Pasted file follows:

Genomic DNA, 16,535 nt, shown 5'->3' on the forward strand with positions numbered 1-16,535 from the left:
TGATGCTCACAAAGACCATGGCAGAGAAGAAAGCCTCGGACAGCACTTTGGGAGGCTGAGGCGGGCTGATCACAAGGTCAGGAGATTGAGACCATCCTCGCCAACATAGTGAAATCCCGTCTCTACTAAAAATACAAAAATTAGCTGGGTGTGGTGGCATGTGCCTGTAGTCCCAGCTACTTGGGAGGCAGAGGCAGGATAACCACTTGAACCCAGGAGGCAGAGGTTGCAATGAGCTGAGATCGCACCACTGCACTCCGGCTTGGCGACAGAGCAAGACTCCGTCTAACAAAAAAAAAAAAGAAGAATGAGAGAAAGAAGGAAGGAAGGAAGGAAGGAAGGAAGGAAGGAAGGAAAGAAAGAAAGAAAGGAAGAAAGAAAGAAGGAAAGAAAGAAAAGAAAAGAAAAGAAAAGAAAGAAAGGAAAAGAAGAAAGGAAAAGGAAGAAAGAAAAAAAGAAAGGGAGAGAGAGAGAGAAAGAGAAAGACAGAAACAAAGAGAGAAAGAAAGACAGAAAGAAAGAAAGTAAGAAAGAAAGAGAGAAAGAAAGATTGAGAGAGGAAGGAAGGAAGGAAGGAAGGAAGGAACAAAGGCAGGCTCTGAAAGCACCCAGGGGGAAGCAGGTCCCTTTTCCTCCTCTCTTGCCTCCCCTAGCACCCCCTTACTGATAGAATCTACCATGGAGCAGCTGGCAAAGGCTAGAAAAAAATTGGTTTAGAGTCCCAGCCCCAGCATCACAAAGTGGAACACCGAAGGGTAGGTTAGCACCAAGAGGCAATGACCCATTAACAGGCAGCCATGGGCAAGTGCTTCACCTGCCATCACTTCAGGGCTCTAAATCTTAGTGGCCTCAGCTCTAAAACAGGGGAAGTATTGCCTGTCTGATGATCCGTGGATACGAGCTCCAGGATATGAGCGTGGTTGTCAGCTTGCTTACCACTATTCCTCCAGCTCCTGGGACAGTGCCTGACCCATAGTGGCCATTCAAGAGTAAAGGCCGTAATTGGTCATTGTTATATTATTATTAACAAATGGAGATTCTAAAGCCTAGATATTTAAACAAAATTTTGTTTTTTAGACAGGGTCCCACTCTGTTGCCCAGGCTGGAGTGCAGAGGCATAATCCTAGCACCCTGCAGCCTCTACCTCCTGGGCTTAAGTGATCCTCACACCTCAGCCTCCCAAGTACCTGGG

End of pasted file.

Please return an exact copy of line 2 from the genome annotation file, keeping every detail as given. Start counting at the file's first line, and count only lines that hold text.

TGATGCTCACAAAGACCATGGCAGAGAAGAAAGCCTCGGACAGCACTTTGGGAGGCTGAGGCGGGCTGATCACAAGGTCAGGAGATTGAGACCATCCTCGCCAACATAGTGAAATCCCGTCTCTACTAAAAATACAAAAATTAGCTGGGTGTGGTGGCATGTGCCTGTAGTCCCAGCTACTTGGGAGGCAGAGGCAGGATAACCACTTGAACCCAGGAGGCAGAGGTTGCAATGAGCTGAGATCGCACCACTGCACTCCGGCTTGGCGACAGAGCAAGACTCCGTCTAACAAAAAAAAAAAAGAAGAATGAGAGAAAGAAGGAAGGAAGGAAGGAAGGAAGGAAGGAAGGAAGGAAAGAAAGAAAGAAAGGAAGAAAGAAAGAAGGAAAGAAAGAAAAGAAAAGAAAAGAAAAGAAAGAAAGGAAAAGAAGAAAGGAAAAGGAAGAAAGAAAAAAAGAAAGGGAGAGAGAGAGAGAAAGAGAAAGACAGAAACAAAGAGAGAAAGAAAGACAGAAAGAAAGAAAGTAAGAAAGAAAGAGAGAAAGAAAGATTGAGAGAGGAAGGAAGGAAGGAAGGAAGGAAGGAACAAAGGCAGGCTCTGAAAGCACCCAGGGGGAAGCAGGTCCCTTTTCCTCCTCTCTTGCCTCCCCTAGCACCCCCTTACTGATAGAATCTACCATGGAGCAGCTGGCAAAGGCTAGAAAAAAATTGGTTTAGAGTCCCAGCCCCAGCATCACAAAGTGGAACACCGAAGGGTAGGTTAGCACCAAGAGGCAATGACCCATTAACAGGCAGCCATGGGCAAGTGCTTCACCTGCCATCACTTCAGGGCTCTAAATCTTAGTGGCCTCAGCTCTAAAACAGGGGAAGTATTGCCTGTCTGATGATCCGTGGATACGAGCTCCAGGATATGAGCGTGGTTGTCAGCTTGCTTACCACTATTCCTCCAGCTCCTGGGACAGTGCCTGACCCATAGTGGCCATTCAAGAGTAAAGGCCGTAATTGGTCATTGTTATATTATTATTAACAAATGGAGATTCTAAAGCCTAGATATTTAAACAAAATTTTGTTTTTTAGACAGGGTCCCACTCTGTTGCCCAGGCTGGAGTGCAGAGGCATAATCCTAGCACCCTGCAGCCTCTACCTCCTGGGCTTAAGTGATCCTCACACCTCAGCCTCCCAAGTACCTGGG